How Brands Are Getting Lost on Facebook

Did the Social Network's Algorithm Turn Your 'Sponsored Story' Into Spam?

By Published on .

Brad McCormick
Brad McCormick
As you might have heard, Facebook recently announced the launch of sponsored stories, a new ad product that will allow marketers to insert certain user updates into paid advertisements.

This is yet another blurring of the line between paid and earned media. But its another signal that because brands are stumbling in their quest to be heard on the world's most popular social network.

First, let's agree on one thing: Not all friends are created equal. This is something that each of us inherently knows, but is a principle that social networks have struggled to properly put into practice.

Facebook actually attempted to correct this with the recent rollout of the "Top News" vs. "Recent News" system. "Top News" features the news and updates from your friends that Facebook's secret Edgerank algorithm thinks you will be most interested in. And since it is the default view of a user's Facebook page, a brand's presence within a user's "Top News" is as good as gold.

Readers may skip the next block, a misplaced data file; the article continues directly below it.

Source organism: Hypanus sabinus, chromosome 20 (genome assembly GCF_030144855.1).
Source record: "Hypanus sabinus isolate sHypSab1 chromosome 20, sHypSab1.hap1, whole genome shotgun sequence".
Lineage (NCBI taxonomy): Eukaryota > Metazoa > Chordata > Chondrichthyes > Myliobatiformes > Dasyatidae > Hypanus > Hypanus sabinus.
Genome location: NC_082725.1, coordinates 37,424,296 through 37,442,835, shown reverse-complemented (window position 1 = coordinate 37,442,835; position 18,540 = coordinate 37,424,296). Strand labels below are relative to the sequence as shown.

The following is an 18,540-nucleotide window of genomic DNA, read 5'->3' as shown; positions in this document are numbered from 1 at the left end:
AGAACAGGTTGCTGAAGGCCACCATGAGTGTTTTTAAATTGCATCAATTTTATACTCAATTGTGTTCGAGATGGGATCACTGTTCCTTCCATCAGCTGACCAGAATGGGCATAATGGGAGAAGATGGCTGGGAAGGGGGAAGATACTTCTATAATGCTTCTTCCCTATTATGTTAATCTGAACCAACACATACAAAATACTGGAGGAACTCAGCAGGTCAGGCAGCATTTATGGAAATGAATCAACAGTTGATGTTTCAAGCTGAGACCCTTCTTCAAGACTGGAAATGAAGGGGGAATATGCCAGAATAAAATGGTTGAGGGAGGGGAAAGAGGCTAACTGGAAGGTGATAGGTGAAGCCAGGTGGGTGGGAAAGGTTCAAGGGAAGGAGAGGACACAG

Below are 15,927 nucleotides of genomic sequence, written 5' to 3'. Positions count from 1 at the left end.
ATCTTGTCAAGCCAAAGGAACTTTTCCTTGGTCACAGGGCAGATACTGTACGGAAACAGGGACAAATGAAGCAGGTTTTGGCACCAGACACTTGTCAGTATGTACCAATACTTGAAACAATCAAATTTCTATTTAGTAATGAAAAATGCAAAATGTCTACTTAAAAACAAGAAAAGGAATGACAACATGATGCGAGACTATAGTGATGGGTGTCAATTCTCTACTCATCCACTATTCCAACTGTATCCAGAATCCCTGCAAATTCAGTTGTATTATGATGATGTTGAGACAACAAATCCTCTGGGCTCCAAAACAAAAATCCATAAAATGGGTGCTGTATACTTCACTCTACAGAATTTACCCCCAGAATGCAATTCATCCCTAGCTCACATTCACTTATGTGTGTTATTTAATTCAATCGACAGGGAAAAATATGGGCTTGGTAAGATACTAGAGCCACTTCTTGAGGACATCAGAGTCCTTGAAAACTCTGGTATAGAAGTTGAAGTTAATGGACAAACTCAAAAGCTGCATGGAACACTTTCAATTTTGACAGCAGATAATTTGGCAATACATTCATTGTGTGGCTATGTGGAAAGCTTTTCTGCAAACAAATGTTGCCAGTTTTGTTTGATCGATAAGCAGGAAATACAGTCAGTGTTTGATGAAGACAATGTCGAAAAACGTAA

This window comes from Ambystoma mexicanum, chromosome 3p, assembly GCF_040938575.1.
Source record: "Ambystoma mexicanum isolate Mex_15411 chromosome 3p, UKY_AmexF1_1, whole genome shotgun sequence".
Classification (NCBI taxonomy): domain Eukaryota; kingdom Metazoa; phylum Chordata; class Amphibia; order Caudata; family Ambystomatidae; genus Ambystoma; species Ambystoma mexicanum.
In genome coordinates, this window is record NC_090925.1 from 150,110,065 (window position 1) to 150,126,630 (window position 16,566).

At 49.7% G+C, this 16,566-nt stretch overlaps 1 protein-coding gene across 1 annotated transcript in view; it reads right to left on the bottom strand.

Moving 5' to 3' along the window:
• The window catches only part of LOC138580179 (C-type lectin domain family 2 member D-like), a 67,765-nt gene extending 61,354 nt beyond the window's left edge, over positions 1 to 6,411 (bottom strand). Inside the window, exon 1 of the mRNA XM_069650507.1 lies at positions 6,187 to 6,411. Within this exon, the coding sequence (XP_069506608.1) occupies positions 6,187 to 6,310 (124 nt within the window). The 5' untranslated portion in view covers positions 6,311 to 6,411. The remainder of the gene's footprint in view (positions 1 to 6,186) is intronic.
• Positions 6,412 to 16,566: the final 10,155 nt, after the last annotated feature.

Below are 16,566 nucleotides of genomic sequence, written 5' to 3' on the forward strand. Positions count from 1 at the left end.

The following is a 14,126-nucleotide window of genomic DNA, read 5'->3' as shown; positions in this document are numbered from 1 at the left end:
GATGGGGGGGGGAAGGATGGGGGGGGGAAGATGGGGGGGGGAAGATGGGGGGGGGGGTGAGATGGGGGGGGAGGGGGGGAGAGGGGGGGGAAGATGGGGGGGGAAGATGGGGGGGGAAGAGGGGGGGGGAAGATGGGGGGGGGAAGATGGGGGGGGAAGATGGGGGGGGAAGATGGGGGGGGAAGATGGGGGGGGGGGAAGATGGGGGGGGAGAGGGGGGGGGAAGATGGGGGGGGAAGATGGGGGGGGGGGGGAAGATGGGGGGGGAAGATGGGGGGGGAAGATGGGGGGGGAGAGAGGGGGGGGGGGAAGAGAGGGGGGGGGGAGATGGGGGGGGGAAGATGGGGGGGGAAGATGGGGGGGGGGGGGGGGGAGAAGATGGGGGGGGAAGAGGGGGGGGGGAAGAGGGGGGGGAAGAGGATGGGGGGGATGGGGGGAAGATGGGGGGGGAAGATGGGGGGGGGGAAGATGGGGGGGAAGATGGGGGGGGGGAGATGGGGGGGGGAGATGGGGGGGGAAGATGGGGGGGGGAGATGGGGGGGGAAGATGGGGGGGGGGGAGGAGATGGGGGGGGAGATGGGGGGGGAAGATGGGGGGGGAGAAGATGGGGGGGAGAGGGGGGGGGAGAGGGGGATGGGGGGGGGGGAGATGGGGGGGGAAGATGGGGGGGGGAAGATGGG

"Recent News," on the other hand, is fast becoming the spam folder of Facebook. This is where you will find an overflow of updates from "friends" with whom you rarely interact or whose news simply isn't that popular. More and more, this is where branded updates are appearing.

Facebook's own materials surrounding sponsored stories attest to this:

"The dynamic nature and unique algorithm behind each person's News Feed means ... that some of the people who like your Page do not see your valuable Page posts ... in their News Feed."

The key word here is "valuable." While Facebook's marketing department may tell Starbucks that another customer's affinity for a Double Espresso Venti Mocha holds value to its fanbase, Facebook's Edgerank algorithm may be saying something entirely different. Otherwise, there would be no need to "ensure your fans see the content that your Page publishes" via purchasing sponsor stories ads.

More than anything, Facebook's announcement shows that is still necessary for brands to pay for a customer's attention. While that's not astonishing, for brands to truly leverage the power of Facebook, they need to find better ways to earn it.

Brad B. McCormick is global digital director at Porter Novelli. He can be reached at @darbtx
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